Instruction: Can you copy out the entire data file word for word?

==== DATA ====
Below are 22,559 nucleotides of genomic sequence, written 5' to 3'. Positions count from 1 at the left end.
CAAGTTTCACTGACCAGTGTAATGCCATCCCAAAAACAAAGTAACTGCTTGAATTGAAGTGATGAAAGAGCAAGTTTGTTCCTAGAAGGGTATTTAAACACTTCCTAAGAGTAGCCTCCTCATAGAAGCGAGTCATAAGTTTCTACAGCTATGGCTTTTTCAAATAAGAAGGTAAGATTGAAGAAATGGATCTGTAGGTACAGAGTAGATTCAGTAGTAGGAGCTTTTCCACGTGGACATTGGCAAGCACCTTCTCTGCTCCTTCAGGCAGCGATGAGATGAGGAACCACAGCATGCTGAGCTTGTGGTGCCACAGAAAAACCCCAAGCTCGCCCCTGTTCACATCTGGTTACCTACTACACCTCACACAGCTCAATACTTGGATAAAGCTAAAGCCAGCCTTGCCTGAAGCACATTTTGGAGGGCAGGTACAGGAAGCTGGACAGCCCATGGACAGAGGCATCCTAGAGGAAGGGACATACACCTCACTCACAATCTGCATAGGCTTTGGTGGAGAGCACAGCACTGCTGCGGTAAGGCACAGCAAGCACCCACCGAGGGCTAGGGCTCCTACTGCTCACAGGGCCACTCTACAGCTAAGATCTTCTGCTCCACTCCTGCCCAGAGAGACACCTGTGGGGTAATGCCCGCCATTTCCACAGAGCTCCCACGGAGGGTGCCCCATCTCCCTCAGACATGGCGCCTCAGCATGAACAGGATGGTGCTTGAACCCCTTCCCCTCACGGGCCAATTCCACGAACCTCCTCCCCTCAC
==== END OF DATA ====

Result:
Below are 22,559 nucleotides of genomic sequence, written 5' to 3'. Positions count from 1 at the left end.
CAAGTTTCACTGACCAGTGTAATGCCATCCCAAAAACAAAGTAACTGCTTGAATTGAAGTGATGAAAGAGCAAGTTTGTTCCTAGAAGGGTATTTAAACACTTCCTAAGAGTAGCCTCCTCATAGAAGCGAGTCATAAGTTTCTACAGCTATGGCTTTTTCAAATAAGAAGGTAAGATTGAAGAAATGGATCTGTAGGTACAGAGTAGATTCAGTAGTAGGAGCTTTTCCACGTGGACATTGGCAAGCACCTTCTCTGCTCCTTCAGGCAGCGATGAGATGAGGAACCACAGCATGCTGAGCTTGTGGTGCCACAGAAAAACCCCAAGCTCGCCCCTGTTCACATCTGGTTACCTACTACACCTCACACAGCTCAATACTTGGATAAAGCTAAAGCCAGCCTTGCCTGAAGCACATTTTGGAGGGCAGGTACAGGAAGCTGGACAGCCCATGGACAGAGGCATCCTAGAGGAAGGGACATACACCTCACTCACAATCTGCATAGGCTTTGGTGGAGAGCACAGCACTGCTGCGGTAAGGCACAGCAAGCACCCACCGAGGGCTAGGGCTCCTACTGCTCACAGGGCCACTCTACAGCTAAGATCTTCTGCTCCACTCCTGCCCAGAGAGACACCTGTGGGGTAATGCCCGCCATTTCCACAGAGCTCCCACGGAGGGTGCCCCATCTCCCTCAGACATGGCGCCTCAGCATGAACAGGATGGTGCTTGAACCCCTTCCCCTCACGGGCCAATTCCACGAACCTCCTCCCCTCAC